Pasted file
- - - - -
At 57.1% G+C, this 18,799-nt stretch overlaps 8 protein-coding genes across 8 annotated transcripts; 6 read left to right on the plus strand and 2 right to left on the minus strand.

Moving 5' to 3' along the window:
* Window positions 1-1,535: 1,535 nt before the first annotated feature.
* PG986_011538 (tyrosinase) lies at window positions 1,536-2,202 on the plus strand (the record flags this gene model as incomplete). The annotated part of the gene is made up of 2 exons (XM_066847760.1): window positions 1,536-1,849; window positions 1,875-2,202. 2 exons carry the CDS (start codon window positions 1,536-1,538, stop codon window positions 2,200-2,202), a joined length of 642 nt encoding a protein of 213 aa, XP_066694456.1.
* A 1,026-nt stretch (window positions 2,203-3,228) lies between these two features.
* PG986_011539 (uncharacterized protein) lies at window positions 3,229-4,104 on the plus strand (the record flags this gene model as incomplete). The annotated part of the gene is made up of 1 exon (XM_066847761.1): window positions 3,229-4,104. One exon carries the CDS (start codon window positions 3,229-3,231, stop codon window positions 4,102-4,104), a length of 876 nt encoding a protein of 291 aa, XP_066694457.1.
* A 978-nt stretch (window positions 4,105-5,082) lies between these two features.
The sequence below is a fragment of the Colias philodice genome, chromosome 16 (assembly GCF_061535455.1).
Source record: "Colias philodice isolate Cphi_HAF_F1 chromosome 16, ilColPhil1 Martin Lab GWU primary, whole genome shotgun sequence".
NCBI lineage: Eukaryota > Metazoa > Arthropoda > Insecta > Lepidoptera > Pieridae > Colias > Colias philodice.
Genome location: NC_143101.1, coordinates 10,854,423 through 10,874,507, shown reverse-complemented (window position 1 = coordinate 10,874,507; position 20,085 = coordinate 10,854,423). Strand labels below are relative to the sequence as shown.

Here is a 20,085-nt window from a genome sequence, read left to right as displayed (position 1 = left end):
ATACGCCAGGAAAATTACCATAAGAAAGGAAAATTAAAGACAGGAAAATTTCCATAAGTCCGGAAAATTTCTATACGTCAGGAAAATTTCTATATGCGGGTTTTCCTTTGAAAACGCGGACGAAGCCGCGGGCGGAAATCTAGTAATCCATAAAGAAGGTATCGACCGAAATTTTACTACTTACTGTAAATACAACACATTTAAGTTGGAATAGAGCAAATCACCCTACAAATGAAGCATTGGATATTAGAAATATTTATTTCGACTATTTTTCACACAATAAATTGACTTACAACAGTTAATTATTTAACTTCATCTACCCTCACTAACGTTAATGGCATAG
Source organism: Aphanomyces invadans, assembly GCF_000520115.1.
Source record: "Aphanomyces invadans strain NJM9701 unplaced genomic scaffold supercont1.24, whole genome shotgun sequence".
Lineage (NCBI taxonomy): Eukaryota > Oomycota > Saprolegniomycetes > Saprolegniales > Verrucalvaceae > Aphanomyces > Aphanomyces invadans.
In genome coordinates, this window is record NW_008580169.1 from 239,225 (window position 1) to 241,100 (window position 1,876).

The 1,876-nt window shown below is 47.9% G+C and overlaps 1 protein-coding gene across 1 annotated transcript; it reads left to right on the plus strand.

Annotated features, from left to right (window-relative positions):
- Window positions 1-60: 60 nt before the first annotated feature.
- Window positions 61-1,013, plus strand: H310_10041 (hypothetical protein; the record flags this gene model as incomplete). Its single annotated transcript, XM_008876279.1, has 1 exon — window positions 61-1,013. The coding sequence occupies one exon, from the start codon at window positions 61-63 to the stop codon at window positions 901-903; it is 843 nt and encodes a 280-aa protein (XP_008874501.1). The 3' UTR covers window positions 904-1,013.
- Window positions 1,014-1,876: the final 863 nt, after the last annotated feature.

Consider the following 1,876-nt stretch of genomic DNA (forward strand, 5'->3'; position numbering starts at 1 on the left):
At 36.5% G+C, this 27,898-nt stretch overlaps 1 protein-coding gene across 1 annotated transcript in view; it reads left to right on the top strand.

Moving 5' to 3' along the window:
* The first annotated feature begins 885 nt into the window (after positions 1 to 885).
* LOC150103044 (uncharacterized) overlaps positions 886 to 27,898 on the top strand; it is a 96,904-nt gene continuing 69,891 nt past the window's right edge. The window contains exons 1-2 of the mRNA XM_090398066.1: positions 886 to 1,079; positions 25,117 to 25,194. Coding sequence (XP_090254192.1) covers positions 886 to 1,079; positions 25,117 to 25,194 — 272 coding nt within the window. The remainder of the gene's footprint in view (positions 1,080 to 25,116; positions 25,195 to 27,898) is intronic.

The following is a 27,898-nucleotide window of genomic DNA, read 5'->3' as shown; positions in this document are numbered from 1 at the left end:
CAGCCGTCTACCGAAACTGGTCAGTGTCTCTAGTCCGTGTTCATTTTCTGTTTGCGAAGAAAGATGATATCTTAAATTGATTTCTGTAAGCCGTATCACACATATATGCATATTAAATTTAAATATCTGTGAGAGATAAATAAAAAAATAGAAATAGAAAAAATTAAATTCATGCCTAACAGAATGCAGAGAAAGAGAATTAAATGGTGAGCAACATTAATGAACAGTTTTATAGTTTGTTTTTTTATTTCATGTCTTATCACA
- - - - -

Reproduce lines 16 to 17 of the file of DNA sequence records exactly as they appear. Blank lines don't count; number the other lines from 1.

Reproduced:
Lineage (NCBI taxonomy): Eukaryota > Oomycota > Saprolegniomycetes > Saprolegniales > Verrucalvaceae > Aphanomyces > Aphanomyces invadans.
In genome coordinates, this window is record NW_008580169.1 from 239,225 (window position 1) to 241,100 (window position 1,876).